08/09/1982 AT 01:00 AM EDT
08/09/1982 AT 01:00 AM EDT
The gaunt-faced man followed the shimmering desert highway south to the Mexican border. His hands, painfully swollen by arthritis, rested lightly on the steering wheel of the ancient Chevy pickup, but no pain or weakness or uncertainty showed on his face. The fact that he was about to commit a federal crime troubled Jim Corbett not at all.
In Mexico City, a family of refugees from El Salvador, frightened and destitute, waited in a dingy hotel room for the man they hoped would save them. Jim Corbett's plan was to smuggle them into the United States. If he succeeded, Antonio Gonzalez-Diaz, 42, his wife, Leticia, 39, and three of their six children might be guaranteed a safe future. If he failed, they could be back in San Salvador, possibly facing death. Corbett would not be paid a penny if his plan worked. If it didn't, he might spend five years in prison.
A 52-year-old retired rancher, a Quaker and a Harvard-educated philosopher, Jim Corbett is a key figure in a shadowy human rescue chain that stretches from El Salvador through Guatemala and Mexico to the U.S. It is a modern-day reincarnation of the Underground Railroad, which carried American slaves to freedom during the Civil War era, although conditions in El Salvador, no matter how grim, don't exactly amount to slavery. The movement includes volunteers from at least 70 U.S. churches, many of which have markedly left-wing leanings. Several thousand Salvadorans and other Central Americans have traveled along this makeshift road to escape from atrocities committed by the warring factions—both right-wing government forces and guerrillas as well. At Tucson's Southside Presbyterian Church, coordinating center for the sanctuary pipeline, pastor John Fife explains, "Our motivation is to help anyone in danger of being killed. We don't care what side that person's on if he's desperate and fleeing for his life."
By their account, Tonio and Letty Gonzalez were simple, poorly educated people whose lives revolved around their six children and their small candy and toy store in San Salvador. Then in 1977, they say, a childhood friend, Maria Magdalena Henriquez, first asked Tonio to help the Catholic Church's Human Rights Commission to obtain a passport for a political dissident. The commission, for which Henriquez was a secretary, has kept track of the 35,000 civilian casualties in the bloody five-year civil war. Although U.S. Assistant Secretary of State for Inter-American Affairs Thomas Enders called the Human Rights Commission "an organization working for the insurgents," it is supported by moderate leaders in El Salvador. Tonio says his occasional task was merely to act as go-between for legal exit papers. Tonio says he knew that associating with the commission might bring him to the attention of the police but denies that he did it for anything other than basic Christian concern. "I am not political. I have only two years' education. I have not that awareness," he insists.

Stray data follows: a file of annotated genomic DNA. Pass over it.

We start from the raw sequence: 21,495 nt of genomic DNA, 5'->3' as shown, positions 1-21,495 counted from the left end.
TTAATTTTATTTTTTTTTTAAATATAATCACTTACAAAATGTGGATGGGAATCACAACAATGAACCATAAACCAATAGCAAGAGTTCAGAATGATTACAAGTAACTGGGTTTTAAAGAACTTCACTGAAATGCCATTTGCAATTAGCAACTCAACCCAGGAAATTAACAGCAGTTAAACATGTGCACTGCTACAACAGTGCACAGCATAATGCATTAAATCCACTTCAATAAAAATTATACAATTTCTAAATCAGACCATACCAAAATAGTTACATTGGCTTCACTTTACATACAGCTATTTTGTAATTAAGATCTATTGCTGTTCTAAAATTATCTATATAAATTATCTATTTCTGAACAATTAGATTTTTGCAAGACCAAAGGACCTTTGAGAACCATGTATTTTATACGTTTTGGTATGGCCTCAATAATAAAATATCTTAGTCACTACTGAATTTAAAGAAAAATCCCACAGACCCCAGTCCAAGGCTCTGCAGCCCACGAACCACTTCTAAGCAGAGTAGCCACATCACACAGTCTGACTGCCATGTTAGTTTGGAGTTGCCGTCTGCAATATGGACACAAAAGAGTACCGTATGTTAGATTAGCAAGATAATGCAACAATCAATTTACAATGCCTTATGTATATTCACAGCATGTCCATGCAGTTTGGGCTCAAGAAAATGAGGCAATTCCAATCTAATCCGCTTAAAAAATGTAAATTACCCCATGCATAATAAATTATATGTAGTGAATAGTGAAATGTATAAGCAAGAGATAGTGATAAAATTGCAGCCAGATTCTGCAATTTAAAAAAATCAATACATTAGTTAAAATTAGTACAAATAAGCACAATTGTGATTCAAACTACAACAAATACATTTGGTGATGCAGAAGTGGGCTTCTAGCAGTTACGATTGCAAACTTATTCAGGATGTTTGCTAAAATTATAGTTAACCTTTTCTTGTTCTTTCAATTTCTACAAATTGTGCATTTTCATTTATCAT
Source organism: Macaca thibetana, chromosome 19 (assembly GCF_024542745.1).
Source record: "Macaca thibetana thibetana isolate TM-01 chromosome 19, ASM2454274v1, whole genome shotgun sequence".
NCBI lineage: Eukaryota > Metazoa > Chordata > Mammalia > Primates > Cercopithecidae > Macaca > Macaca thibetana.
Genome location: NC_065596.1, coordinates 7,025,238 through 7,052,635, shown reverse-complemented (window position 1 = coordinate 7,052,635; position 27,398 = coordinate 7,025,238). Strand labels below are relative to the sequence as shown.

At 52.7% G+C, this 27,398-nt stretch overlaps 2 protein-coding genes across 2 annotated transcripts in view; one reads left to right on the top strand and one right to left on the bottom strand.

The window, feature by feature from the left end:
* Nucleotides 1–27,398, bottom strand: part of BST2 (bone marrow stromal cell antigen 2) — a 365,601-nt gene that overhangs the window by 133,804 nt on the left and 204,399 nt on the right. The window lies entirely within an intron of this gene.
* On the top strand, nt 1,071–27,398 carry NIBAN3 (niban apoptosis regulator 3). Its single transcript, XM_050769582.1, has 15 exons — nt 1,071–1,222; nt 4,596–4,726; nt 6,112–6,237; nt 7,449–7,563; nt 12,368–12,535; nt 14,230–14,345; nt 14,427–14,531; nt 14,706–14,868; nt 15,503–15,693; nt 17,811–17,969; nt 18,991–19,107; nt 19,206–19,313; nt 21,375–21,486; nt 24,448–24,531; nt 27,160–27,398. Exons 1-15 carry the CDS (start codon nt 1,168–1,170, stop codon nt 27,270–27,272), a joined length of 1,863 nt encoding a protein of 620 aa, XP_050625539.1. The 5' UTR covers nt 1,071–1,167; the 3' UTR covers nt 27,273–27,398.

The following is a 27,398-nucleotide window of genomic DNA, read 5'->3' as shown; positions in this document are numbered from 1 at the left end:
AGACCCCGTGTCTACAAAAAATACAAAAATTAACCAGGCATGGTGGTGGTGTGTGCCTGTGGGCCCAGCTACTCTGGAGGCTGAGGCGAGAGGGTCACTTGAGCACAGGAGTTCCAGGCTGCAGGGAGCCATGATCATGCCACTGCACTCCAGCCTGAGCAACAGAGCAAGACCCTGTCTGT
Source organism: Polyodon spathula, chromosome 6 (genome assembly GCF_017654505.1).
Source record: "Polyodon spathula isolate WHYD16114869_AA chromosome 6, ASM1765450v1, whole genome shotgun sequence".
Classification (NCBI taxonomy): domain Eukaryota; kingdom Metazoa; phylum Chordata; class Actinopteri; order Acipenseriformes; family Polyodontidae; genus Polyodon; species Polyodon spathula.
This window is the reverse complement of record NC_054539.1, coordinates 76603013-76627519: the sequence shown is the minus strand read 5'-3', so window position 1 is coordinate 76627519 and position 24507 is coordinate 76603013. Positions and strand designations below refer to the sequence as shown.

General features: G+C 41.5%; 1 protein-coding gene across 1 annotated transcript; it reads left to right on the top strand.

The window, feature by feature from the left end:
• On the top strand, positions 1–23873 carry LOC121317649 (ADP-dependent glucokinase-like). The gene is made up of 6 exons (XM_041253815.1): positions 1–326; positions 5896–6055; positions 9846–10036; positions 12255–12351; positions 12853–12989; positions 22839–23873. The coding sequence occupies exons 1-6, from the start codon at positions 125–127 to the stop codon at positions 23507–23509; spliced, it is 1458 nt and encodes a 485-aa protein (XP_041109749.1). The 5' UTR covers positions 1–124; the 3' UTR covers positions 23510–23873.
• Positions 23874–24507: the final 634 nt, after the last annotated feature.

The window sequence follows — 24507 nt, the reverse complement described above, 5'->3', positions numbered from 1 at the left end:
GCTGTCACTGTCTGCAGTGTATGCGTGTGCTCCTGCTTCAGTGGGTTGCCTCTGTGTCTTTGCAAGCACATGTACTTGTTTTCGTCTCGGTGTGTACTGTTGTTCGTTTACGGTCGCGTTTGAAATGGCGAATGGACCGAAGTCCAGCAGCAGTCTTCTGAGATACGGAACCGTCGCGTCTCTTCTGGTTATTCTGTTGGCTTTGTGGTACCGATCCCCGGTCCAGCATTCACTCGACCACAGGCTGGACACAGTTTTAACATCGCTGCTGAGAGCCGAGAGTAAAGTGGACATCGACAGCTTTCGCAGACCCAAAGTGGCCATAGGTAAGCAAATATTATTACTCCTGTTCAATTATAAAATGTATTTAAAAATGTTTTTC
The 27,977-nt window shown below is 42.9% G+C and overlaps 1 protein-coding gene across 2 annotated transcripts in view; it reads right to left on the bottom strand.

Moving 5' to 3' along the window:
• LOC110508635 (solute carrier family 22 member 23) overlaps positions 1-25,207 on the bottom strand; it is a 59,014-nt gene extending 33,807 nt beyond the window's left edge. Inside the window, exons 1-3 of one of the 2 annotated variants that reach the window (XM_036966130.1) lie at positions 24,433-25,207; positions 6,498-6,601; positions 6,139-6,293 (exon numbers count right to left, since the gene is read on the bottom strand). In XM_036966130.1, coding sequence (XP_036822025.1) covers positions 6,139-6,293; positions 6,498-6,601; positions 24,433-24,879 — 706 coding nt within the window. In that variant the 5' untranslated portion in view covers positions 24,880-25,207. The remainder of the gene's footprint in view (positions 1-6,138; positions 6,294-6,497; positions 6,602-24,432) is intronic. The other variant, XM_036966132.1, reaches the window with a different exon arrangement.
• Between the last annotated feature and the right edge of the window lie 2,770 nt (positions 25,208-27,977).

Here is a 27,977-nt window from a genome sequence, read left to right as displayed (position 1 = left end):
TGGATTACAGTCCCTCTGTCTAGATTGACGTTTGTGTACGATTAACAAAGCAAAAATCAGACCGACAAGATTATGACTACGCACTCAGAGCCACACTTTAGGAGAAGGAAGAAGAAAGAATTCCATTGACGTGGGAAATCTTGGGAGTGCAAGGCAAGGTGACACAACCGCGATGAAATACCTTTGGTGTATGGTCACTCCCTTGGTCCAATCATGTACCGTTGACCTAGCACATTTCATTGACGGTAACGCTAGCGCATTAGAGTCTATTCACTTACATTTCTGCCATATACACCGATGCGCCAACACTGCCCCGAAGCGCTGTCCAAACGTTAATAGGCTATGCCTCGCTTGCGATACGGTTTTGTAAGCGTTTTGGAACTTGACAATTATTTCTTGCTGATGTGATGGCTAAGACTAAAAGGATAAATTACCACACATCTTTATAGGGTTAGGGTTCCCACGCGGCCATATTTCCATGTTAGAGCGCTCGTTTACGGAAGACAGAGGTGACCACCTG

The Gonzalezes' real troubles began on June 6, 1980, when the couple's eldest son, Alfredo, then 20, vanished without explanation. The only member of the family to graduate from high school, Alfredo left behind a steady girlfriend and a good job. His parents were sure he had been kidnapped and killed by a death squad, one of the gangs that have executed thousands of civilians in El Salvador. Searching the hillside garbage dump where death squad victims are often left, Letty found the mutilated body of her brother-in-law, a clerk in the city's water department, who had mysteriously disappeared. There was no sign of Alfredo, who Tonio insists was apolitical. "He was more educated, so he was aware of politics," the boy's father says. "But he never spoke of politics."
The next blow fell four months later, when Maria Magdalena, the human rights worker, was snatched off a neighborhood street by a group of armed men, some of them police. The second Gonzalez son, Omar, then 16, happened to witness the pregnant Maria's last struggles and the murder of a friend who was shot down as he fled in panic from the scene. Omar later testified to the Human Rights Commission that a policeman "came to me and said, 'Your friend was armed and fired on us first.' I said, 'Okay.' I thought they would kill me too." Within a week Maria's mutilated body was recovered from a shallow grave. Three days later Omar vanished. The boy has not been seen to this day.